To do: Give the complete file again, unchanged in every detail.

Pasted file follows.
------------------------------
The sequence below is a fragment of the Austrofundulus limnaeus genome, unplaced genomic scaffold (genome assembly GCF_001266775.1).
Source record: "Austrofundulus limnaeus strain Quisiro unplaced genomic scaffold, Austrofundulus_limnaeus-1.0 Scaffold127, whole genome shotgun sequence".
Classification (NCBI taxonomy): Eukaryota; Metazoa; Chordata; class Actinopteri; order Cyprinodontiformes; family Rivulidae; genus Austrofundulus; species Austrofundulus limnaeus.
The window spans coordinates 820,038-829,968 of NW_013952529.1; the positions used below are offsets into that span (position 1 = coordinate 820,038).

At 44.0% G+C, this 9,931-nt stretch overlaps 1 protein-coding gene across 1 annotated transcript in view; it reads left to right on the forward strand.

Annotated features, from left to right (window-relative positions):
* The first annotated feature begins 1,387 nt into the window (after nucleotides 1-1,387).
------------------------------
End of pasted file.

The sequence below is a fragment of the Austrofundulus limnaeus genome, unplaced genomic scaffold (genome assembly GCF_001266775.1).
Source record: "Austrofundulus limnaeus strain Quisiro unplaced genomic scaffold, Austrofundulus_limnaeus-1.0 Scaffold127, whole genome shotgun sequence".
Classification (NCBI taxonomy): Eukaryota; Metazoa; Chordata; class Actinopteri; order Cyprinodontiformes; family Rivulidae; genus Austrofundulus; species Austrofundulus limnaeus.
The window spans coordinates 820,038-829,968 of NW_013952529.1; the positions used below are offsets into that span (position 1 = coordinate 820,038).

At 44.0% G+C, this 9,931-nt stretch overlaps 1 protein-coding gene across 1 annotated transcript in view; it reads left to right on the forward strand.

Annotated features, from left to right (window-relative positions):
* The first annotated feature begins 1,387 nt into the window (after nucleotides 1-1,387).